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Costa Rica had great roads. What went wrong?
It’s no secret that Costa Rica’s roads are lacking.
It’s no secret that Costa Rica’s roads are lacking.
The Inter-American Development Bank said last year that Costa Rica’s paved roads are the worst in Latin America, and navigation platform Waze has called Costa Rica the 10th-worst country in the world to drive. All this comes as no surprise to citizens and residents, who for years have considered Costa Rican roads deficient.
But Costa Rica didn’t always have such bad infrastructure. A 1940s documentary on Costa Rica noted the roads were “some of the best in the world.”
If you have 10 minutes, the whole travel film is well worth watching:
But back to the question at hand: What happened to Costa Rica’s roads? Let’s explore:
Costa Rica has too many cars
Costa Ricans own a lot of vehicles — 231 for every 1,000 inhabitants, to be precise. This places Costa Rica among the countries with the highest vehicle density in Latin America.
This problem has developed quickly. Since 1990, Costa Rica’s population has grown by 60%; over that same period, the number of vehicles has increased by 435%.
“The excuse of the Costa Rican (to buy vehicles) so far has been to say, ‘I have no choice.’ The problem is that the system has not done enough to remove those excuses,” said Andrea San Gil, now an advisor for the Environment Ministry.
Part of Costa Rica’s decarbonization plan is a revamped public-transit system. But that is decades away, so cars remain the best transportation option for many Ticos.
Bureaucracy moves too slowly
As Costa Ricans increasingly turn to cars, bureaucracy has slowed the necessary infrastructure improvements. In some cases, Costa Ricans are quite literally driving on roads designed for another era.
In perhaps the most notable example, Route 27 — the highway connecting San José with the Pacific Coast — was designed in the 1970s and finished in 2010. Shockingly, the 40-year-old designs have proven inadequate to handle the amount of modern-day traffic, and Costa Rica’s “new” highway already needs an overhaul.
“We cannot deny that the system has failed,” said Carlos Segnini, former Public Works and Transport (MOPT) minister. “We are trying to promote initiatives and create special procedures because the current system is very obstructed.”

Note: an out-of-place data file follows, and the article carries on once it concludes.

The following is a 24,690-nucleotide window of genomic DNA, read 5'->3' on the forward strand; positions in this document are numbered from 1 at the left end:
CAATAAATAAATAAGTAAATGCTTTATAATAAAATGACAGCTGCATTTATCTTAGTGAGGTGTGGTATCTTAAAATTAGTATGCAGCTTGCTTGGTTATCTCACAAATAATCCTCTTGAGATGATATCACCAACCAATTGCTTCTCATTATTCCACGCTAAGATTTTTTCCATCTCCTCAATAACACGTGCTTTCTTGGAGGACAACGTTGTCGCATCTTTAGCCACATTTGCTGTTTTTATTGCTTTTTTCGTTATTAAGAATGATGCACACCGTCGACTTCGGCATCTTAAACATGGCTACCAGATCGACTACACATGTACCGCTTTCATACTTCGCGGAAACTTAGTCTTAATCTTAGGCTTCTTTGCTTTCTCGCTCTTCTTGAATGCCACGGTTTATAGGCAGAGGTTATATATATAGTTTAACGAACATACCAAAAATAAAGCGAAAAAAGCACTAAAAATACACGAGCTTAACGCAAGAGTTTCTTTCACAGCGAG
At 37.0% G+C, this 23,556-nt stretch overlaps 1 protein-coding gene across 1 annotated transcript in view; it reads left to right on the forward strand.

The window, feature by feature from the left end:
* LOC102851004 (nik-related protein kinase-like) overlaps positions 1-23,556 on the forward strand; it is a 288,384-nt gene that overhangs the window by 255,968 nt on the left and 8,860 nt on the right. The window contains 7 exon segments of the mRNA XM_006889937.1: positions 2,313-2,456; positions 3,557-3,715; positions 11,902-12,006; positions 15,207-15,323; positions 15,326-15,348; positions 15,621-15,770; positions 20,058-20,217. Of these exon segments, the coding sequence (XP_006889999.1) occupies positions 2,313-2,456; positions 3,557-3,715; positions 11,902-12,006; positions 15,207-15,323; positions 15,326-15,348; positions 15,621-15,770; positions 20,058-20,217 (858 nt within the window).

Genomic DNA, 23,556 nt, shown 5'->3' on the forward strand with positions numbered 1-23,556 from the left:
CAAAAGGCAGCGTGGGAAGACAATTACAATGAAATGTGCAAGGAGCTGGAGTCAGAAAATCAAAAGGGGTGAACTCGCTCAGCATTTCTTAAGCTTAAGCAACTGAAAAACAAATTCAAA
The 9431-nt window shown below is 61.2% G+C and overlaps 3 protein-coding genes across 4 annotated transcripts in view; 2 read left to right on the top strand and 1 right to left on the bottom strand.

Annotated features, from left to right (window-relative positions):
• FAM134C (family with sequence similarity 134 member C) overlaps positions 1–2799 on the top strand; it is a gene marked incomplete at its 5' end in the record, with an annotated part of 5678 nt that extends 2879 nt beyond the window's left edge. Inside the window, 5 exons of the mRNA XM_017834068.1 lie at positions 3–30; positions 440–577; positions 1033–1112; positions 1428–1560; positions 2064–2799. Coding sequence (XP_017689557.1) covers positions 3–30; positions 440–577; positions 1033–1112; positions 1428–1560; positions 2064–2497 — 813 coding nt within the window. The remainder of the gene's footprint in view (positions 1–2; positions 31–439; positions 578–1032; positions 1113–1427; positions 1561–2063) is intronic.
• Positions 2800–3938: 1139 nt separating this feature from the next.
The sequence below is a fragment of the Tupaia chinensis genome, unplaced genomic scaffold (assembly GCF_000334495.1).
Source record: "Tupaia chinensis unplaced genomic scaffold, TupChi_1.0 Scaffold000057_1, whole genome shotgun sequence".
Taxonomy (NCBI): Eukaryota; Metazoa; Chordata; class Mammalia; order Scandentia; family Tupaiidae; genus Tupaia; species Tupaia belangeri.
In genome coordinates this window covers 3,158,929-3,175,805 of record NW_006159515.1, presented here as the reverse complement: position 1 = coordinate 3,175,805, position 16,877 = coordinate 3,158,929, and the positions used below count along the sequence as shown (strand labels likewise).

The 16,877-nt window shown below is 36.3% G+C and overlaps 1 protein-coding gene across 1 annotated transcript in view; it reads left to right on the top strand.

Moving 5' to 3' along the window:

The problems are often self-caused. Costa Rica’s Water and Sewers Institute (AyA) is notorious for digging up roads to repair pipes… and then never fixing the road. The National Road Council (CONAVI) fills potholes, but it does little else to proactively maintain streets. Municipalities have money to repair local roads, but it often goes unused.
Preventative maintenance, proactive thinking and timely action are all important when it comes to infrastructure — particularly in Costa Rica, where the terrain and weather are treacherous.
Unfortunately, Costa Rican bureaucracy means nothing ever gets done fast.
“I think we have to recognize that, as a country, we have created a system that makes our production inefficient,” said Mario Rodríguez, CONAVI president1.
Ineptitude and corruption
Today, half of Costa Ricans think corruption is increasing. That sentiment is not unwarranted, as several recent infrastructure projects have faced allegations of bribes and contract irregularities.
Whether through corruption or just plain ineptitude, Costa Rican projects have had comically bad outcomes. Some highlights:
The road to Monteverde is finally being paved after 22 years of planning. The company that was contracted for the project has been caught using low-quality, less-durable asphalt that almost certainly won’t last.
It took eight years and $16 million to repair a bridge on arguably Costa Rica’s most important highway. The solution that took nearly a decade? Installing simple expansion joints.
Costa Rica allowed the Pacific railroad to be destroyed when Route 27 was built in the early 2000s. A decade later, the highway is over capacity and the railroad inoperable, so the government is spending half a million dollars to decide whether it’s even feasible to rebuild 131 km of the line it allowed to be destroyed.
Hanlon’s razor remind us “never attribute to malice that which is adequately explained by stupidity.” When it comes to Costa Rica, it might be fair to blame a little bit of both.
Costa Rica’s roads: A summary
It’s not easy to build and maintain roads in a mountainous country with earthquakes and a mudslide-provoking rainy season. It becomes even harder when the number of people using those roads has far surpassed the designed capacity. But almost anyone would agree that Costa Rica could be doing better.
Costa Rica has too many cars largely because there are few other adequate means of transportation. Roads don’t get properly maintained, and improvement plans get bogged down in the weeds of bureaucracy. By the time things get done, they’re often done too late — and not done well at all.
All the while, Costa Ricans dodge potholes and sit in traffic as a result.
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This inefficiency is, in part, meant to tackle corruption, which is common on public-infrastructure projects. In the most memorable instance, apparent irregularities in cement imports involved members of all three of Costa Rica’s Supreme Powers: The Presidency, the Legislative Assembly (Congress) and the Supreme Court of Justice. That political corruption scandal erupted in 2017 and is still known today simply as Cementazo. Not all projects are corrupt, but the threat of corruption impacts all projects.